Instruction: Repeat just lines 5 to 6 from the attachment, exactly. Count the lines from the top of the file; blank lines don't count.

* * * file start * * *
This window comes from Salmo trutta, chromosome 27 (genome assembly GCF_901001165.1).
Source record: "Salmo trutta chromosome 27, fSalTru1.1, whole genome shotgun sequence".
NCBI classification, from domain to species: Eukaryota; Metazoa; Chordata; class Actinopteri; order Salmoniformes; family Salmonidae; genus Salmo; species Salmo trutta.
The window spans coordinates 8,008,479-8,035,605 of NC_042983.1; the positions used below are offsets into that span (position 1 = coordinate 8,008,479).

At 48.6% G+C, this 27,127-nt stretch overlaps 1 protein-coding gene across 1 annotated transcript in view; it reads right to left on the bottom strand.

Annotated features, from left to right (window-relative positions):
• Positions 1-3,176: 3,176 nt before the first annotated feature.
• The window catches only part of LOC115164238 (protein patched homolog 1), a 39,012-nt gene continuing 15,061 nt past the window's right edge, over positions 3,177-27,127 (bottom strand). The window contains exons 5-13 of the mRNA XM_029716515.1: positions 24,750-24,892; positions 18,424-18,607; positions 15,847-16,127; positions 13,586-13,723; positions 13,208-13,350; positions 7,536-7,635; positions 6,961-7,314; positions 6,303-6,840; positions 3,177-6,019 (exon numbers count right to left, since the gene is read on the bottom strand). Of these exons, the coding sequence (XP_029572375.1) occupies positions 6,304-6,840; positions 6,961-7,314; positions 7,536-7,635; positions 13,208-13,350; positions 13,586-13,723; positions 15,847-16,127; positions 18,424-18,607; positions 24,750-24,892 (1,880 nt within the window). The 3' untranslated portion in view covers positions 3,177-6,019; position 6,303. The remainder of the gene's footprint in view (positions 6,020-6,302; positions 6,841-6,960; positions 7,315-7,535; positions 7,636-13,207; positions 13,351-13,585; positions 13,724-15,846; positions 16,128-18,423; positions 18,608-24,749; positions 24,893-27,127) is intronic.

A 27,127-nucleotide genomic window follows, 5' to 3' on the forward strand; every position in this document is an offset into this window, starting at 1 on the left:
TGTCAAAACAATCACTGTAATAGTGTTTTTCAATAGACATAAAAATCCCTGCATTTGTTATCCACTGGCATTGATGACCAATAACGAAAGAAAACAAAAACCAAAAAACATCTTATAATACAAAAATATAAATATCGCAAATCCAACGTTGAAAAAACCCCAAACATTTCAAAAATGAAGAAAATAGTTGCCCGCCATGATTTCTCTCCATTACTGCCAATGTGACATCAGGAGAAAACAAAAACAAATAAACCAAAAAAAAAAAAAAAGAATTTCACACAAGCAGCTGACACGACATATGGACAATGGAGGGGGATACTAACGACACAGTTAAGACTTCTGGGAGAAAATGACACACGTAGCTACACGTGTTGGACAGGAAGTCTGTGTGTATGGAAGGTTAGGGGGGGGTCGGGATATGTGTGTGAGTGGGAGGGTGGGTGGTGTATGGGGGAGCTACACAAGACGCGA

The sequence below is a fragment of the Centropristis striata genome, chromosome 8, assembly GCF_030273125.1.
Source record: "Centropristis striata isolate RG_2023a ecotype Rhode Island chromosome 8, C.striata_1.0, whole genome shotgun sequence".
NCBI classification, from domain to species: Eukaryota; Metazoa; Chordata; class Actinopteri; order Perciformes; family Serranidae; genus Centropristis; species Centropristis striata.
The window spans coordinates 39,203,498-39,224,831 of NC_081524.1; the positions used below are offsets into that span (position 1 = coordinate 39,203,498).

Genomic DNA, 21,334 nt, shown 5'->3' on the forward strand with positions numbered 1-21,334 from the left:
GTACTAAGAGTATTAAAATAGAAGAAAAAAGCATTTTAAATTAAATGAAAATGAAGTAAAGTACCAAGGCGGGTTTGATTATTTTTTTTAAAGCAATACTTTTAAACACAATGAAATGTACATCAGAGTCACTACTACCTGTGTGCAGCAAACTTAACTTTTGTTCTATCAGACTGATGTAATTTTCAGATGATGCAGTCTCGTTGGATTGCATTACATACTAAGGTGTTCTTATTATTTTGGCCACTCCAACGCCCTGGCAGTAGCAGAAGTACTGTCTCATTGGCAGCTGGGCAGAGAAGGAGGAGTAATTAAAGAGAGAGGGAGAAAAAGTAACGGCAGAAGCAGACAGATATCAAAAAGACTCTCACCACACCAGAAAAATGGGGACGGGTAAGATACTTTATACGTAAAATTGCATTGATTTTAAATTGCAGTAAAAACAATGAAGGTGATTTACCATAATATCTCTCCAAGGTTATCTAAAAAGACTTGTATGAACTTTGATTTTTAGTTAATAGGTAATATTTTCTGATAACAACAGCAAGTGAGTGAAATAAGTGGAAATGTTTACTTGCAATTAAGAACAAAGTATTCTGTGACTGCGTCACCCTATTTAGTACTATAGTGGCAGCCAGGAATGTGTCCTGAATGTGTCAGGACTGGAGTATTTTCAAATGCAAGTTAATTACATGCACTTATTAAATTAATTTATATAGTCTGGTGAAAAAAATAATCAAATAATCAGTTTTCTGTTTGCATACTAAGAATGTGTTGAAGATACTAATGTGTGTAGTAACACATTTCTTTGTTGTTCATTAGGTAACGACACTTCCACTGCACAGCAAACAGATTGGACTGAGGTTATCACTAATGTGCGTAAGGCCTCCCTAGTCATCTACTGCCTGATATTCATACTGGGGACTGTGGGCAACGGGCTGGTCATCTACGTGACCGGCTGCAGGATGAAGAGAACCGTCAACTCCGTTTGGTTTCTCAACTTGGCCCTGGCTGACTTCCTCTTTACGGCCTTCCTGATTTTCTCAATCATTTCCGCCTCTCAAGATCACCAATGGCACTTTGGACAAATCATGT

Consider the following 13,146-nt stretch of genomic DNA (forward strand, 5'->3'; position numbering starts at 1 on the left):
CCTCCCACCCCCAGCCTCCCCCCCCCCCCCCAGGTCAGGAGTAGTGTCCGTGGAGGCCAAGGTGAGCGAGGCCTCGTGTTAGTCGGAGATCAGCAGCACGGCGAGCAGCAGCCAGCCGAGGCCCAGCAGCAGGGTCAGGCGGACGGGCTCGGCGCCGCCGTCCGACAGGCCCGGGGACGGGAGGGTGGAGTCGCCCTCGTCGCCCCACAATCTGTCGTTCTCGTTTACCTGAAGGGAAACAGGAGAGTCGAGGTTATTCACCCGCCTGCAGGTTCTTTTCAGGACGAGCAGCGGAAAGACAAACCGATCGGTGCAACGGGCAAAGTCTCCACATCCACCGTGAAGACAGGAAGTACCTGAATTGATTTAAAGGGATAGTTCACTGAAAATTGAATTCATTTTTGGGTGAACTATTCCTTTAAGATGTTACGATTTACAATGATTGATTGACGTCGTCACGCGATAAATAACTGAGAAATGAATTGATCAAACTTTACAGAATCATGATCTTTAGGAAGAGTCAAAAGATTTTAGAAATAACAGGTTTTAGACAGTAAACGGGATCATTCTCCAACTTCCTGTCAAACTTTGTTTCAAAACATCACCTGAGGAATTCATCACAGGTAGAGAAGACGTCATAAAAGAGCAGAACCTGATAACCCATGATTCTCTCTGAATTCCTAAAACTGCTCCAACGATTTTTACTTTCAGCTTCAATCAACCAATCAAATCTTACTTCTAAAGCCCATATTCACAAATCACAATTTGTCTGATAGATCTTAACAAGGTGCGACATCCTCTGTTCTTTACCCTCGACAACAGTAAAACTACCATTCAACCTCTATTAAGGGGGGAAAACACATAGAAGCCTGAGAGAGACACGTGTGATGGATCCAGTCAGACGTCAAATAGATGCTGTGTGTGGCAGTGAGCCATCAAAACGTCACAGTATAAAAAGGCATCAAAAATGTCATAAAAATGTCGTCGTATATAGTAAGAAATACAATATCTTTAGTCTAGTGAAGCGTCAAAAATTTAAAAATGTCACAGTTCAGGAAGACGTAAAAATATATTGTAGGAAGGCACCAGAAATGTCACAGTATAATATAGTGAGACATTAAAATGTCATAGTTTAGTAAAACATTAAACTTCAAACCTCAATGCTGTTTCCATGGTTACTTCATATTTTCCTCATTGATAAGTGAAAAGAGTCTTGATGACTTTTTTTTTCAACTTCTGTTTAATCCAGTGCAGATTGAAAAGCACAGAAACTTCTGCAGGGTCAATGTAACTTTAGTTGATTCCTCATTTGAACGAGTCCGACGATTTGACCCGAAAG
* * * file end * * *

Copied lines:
At 48.6% G+C, this 27,127-nt stretch overlaps 1 protein-coding gene across 1 annotated transcript in view; it reads right to left on the bottom strand.

Annotated features, from left to right (window-relative positions):